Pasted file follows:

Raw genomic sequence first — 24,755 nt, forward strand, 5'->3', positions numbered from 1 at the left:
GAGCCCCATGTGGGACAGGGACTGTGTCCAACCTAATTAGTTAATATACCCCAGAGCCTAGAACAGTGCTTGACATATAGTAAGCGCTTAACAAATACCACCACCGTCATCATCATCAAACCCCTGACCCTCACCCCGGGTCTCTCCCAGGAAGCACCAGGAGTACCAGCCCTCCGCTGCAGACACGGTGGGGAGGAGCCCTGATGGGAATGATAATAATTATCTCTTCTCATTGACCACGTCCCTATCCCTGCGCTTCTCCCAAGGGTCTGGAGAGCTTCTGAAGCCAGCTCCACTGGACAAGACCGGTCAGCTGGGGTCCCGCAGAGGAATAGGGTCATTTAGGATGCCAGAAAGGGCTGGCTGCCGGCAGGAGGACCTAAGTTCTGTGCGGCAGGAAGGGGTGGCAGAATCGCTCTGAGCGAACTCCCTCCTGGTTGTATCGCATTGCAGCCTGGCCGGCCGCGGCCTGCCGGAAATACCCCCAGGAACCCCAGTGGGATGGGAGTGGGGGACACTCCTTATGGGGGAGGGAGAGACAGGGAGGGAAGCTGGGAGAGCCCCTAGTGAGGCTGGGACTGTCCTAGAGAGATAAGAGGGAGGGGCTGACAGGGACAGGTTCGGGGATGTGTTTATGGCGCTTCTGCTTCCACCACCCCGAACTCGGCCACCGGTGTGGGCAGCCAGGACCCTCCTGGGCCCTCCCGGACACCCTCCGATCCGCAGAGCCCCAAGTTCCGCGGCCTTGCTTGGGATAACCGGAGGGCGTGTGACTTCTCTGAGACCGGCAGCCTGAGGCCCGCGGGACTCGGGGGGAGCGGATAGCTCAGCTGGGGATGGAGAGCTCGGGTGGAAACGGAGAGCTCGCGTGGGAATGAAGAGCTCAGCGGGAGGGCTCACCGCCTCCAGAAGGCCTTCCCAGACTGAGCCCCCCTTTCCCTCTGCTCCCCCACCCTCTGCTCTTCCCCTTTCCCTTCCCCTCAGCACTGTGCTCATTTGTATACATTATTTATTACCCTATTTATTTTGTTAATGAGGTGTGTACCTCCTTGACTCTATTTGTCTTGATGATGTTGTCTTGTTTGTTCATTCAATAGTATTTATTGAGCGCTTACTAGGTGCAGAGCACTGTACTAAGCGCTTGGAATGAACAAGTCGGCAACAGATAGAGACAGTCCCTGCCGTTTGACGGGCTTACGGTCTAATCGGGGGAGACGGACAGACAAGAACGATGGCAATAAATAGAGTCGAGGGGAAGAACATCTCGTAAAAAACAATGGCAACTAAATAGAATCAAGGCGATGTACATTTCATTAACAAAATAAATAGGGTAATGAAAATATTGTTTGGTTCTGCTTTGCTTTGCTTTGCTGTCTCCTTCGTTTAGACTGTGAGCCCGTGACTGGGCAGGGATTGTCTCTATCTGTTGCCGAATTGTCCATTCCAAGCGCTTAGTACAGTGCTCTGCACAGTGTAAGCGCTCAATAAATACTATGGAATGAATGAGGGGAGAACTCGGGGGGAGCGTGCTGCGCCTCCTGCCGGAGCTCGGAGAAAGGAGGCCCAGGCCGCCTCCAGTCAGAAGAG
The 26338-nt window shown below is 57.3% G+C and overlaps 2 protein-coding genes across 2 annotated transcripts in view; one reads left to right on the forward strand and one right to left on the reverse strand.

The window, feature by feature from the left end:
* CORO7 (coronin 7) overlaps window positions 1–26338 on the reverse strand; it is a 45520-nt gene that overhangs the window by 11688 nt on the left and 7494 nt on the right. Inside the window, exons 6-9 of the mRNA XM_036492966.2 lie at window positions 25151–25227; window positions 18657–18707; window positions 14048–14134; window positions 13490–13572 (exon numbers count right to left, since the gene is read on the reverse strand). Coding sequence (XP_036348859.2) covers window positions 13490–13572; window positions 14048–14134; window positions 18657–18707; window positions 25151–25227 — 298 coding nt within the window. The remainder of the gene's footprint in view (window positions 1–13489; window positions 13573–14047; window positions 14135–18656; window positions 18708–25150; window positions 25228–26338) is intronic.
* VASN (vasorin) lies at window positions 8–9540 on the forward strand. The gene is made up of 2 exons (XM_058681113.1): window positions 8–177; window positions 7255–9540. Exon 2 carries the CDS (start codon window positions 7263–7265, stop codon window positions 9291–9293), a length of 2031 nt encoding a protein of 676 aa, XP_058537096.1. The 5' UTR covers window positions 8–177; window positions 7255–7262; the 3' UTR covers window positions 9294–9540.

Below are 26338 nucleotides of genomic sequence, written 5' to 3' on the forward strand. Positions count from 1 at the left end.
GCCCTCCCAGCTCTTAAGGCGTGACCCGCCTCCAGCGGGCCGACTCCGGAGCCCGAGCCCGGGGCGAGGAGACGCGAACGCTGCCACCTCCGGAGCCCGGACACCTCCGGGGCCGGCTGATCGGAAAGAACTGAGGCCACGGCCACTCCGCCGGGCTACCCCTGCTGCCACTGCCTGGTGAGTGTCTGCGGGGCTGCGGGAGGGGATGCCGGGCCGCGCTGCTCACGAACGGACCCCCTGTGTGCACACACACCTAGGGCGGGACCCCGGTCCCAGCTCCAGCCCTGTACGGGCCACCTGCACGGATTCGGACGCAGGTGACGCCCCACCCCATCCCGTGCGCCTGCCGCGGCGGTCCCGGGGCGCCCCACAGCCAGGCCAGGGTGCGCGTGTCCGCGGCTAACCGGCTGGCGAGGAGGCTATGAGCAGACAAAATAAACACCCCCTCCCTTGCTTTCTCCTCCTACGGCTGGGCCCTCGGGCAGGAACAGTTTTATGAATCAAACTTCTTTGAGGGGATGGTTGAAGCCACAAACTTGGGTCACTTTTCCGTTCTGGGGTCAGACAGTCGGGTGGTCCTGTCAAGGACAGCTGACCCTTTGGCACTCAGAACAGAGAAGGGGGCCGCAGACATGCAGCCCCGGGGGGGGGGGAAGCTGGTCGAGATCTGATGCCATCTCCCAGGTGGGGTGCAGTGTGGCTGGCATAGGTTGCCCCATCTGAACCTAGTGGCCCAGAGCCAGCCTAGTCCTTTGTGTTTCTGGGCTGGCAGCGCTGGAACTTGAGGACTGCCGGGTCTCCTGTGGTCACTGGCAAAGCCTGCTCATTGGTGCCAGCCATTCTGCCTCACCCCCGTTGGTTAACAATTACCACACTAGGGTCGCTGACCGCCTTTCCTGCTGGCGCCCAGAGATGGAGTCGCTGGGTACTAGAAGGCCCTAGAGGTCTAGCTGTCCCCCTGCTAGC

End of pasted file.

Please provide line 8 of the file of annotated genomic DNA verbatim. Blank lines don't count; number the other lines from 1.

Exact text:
GCCCTCCCAGCTCTTAAGGCGTGACCCGCCTCCAGCGGGCCGACTCCGGAGCCCGAGCCCGGGGCGAGGAGACGCGAACGCTGCCACCTCCGGAGCCCGGACACCTCCGGGGCCGGCTGATCGGAAAGAACTGAGGCCACGGCCACTCCGCCGGGCTACCCCTGCTGCCACTGCCTGGTGAGTGTCTGCGGGGCTGCGGGAGGGGATGCCGGGCCGCGCTGCTCACGAACGGACCCCCTGTGTGCACACACACCTAGGGCGGGACCCCGGTCCCAGCTCCAGCCCTGTACGGGCCACCTGCACGGATTCGGACGCAGGTGACGCCCCACCCCATCCCGTGCGCCTGCCGCGGCGGTCCCGGGGCGCCCCACAGCCAGGCCAGGGTGCGCGTGTCCGCGGCTAACCGGCTGGCGAGGAGGCTATGAGCAGACAAAATAAACACCCCCTCCCTTGCTTTCTCCTCCTACGGCTGGGCCCTCGGGCAGGAACAGTTTTATGAATCAAACTTCTTTGAGGGGATGGTTGAAGCCACAAACTTGGGTCACTTTTCCGTTCTGGGGTCAGACAGTCGGGTGGTCCTGTCAAGGACAGCTGACCCTTTGGCACTCAGAACAGAGAAGGGGGCCGCAGACATGCAGCCCCGGGGGGGGGGGAAGCTGGTCGAGATCTGATGCCATCTCCCAGGTGGGGTGCAGTGTGGCTGGCATAGGTTGCCCCATCTGAACCTAGTGGCCCAGAGCCAGCCTAGTCCTTTGTGTTTCTGGGCTGGCAGCGCTGGAACTTGAGGACTGCCGGGTCTCCTGTGGTCACTGGCAAAGCCTGCTCATTGGTGCCAGCCATTCTGCCTCACCCCCGTTGGTTAACAATTACCACACTAGGGTCGCTGACCGCCTTTCCTGCTGGCGCCCAGAGATGGAGTCGCTGGGTACTAGAAGGCCCTAGAGGTCTAGCTGTCCCCCTGCTAGC